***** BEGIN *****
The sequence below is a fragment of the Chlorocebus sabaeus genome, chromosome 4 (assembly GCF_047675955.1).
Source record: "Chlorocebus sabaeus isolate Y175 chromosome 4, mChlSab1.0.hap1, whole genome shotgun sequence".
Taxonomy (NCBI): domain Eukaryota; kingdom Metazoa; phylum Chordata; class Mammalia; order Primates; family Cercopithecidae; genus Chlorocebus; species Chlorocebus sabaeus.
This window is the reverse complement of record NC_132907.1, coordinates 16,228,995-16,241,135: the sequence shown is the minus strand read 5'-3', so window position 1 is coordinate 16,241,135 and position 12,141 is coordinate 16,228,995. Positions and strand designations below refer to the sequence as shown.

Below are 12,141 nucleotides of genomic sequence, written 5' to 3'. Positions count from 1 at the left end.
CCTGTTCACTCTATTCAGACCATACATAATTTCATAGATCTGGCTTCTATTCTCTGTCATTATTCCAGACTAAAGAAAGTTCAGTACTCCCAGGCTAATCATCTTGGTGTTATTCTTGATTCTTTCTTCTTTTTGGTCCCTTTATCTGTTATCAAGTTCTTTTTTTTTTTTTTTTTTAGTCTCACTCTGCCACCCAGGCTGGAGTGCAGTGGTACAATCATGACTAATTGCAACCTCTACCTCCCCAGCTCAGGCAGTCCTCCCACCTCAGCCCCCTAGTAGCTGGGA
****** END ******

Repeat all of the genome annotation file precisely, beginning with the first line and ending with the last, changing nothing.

The sequence below is a fragment of the Chlorocebus sabaeus genome, chromosome 4 (assembly GCF_047675955.1).
Source record: "Chlorocebus sabaeus isolate Y175 chromosome 4, mChlSab1.0.hap1, whole genome shotgun sequence".
Taxonomy (NCBI): domain Eukaryota; kingdom Metazoa; phylum Chordata; class Mammalia; order Primates; family Cercopithecidae; genus Chlorocebus; species Chlorocebus sabaeus.
This window is the reverse complement of record NC_132907.1, coordinates 16,228,995-16,241,135: the sequence shown is the minus strand read 5'-3', so window position 1 is coordinate 16,241,135 and position 12,141 is coordinate 16,228,995. Positions and strand designations below refer to the sequence as shown.

Below are 12,141 nucleotides of genomic sequence, written 5' to 3'. Positions count from 1 at the left end.
CCTGTTCACTCTATTCAGACCATACATAATTTCATAGATCTGGCTTCTATTCTCTGTCATTATTCCAGACTAAAGAAAGTTCAGTACTCCCAGGCTAATCATCTTGGTGTTATTCTTGATTCTTTCTTCTTTTTGGTCCCTTTATCTGTTATCAAGTTCTTTTTTTTTTTTTTTTTTAGTCTCACTCTGCCACCCAGGCTGGAGTGCAGTGGTACAATCATGACTAATTGCAACCTCTACCTCCCCAGCTCAGGCAGTCCTCCCACCTCAGCCCCCTAGTAGCTGGGA